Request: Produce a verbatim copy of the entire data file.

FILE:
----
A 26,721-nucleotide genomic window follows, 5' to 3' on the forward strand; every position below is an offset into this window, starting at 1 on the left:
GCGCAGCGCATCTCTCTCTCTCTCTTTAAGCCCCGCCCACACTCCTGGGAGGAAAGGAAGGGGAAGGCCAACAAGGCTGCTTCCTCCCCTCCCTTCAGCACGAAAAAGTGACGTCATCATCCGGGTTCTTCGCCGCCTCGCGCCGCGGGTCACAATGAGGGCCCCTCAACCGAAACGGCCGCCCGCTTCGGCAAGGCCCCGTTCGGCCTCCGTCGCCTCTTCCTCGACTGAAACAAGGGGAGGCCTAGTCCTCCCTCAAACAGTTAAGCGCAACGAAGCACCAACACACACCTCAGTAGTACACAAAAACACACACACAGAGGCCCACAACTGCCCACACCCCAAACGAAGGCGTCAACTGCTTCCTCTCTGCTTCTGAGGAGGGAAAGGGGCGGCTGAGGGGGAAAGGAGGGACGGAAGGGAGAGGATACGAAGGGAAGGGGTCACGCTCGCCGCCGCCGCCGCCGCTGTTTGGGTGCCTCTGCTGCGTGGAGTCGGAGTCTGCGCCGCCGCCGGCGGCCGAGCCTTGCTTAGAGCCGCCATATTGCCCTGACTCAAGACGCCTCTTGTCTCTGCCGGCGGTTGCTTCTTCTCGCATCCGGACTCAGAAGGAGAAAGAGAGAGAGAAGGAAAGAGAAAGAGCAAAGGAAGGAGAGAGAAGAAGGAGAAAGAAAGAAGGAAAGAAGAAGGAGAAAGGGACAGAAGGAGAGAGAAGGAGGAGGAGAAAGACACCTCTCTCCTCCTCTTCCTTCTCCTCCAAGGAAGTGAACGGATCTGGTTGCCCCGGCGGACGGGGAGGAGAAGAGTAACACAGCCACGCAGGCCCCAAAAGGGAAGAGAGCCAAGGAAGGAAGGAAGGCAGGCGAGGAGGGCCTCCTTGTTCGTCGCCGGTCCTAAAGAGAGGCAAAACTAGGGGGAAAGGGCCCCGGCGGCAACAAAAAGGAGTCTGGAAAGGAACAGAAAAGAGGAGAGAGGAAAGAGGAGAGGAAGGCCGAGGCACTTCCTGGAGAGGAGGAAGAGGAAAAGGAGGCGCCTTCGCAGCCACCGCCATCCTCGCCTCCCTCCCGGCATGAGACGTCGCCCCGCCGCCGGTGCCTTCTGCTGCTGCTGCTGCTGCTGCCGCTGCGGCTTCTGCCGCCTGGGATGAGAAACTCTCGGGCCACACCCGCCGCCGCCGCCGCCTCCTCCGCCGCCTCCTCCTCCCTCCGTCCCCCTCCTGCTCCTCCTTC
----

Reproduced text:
A 26,721-nucleotide genomic window follows, 5' to 3' on the forward strand; every position below is an offset into this window, starting at 1 on the left:
GCGCAGCGCATCTCTCTCTCTCTCTTTAAGCCCCGCCCACACTCCTGGGAGGAAAGGAAGGGGAAGGCCAACAAGGCTGCTTCCTCCCCTCCCTTCAGCACGAAAAAGTGACGTCATCATCCGGGTTCTTCGCCGCCTCGCGCCGCGGGTCACAATGAGGGCCCCTCAACCGAAACGGCCGCCCGCTTCGGCAAGGCCCCGTTCGGCCTCCGTCGCCTCTTCCTCGACTGAAACAAGGGGAGGCCTAGTCCTCCCTCAAACAGTTAAGCGCAACGAAGCACCAACACACACCTCAGTAGTACACAAAAACACACACACAGAGGCCCACAACTGCCCACACCCCAAACGAAGGCGTCAACTGCTTCCTCTCTGCTTCTGAGGAGGGAAAGGGGCGGCTGAGGGGGAAAGGAGGGACGGAAGGGAGAGGATACGAAGGGAAGGGGTCACGCTCGCCGCCGCCGCCGCCGCTGTTTGGGTGCCTCTGCTGCGTGGAGTCGGAGTCTGCGCCGCCGCCGGCGGCCGAGCCTTGCTTAGAGCCGCCATATTGCCCTGACTCAAGACGCCTCTTGTCTCTGCCGGCGGTTGCTTCTTCTCGCATCCGGACTCAGAAGGAGAAAGAGAGAGAGAAGGAAAGAGAAAGAGCAAAGGAAGGAGAGAGAAGAAGGAGAAAGAAAGAAGGAAAGAAGAAGGAGAAAGGGACAGAAGGAGAGAGAAGGAGGAGGAGAAAGACACCTCTCTCCTCCTCTTCCTTCTCCTCCAAGGAAGTGAACGGATCTGGTTGCCCCGGCGGACGGGGAGGAGAAGAGTAACACAGCCACGCAGGCCCCAAAAGGGAAGAGAGCCAAGGAAGGAAGGAAGGCAGGCGAGGAGGGCCTCCTTGTTCGTCGCCGGTCCTAAAGAGAGGCAAAACTAGGGGGAAAGGGCCCCGGCGGCAACAAAAAGGAGTCTGGAAAGGAACAGAAAAGAGGAGAGAGGAAAGAGGAGAGGAAGGCCGAGGCACTTCCTGGAGAGGAGGAAGAGGAAAAGGAGGCGCCTTCGCAGCCACCGCCATCCTCGCCTCCCTCCCGGCATGAGACGTCGCCCCGCCGCCGGTGCCTTCTGCTGCTGCTGCTGCTGCTGCCGCTGCGGCTTCTGCCGCCTGGGATGAGAAACTCTCGGGCCACACCCGCCGCCGCCGCCGCCTCCTCCGCCGCCTCCTCCTCCCTCCGTCCCCCTCCTGCTCCTCCTTC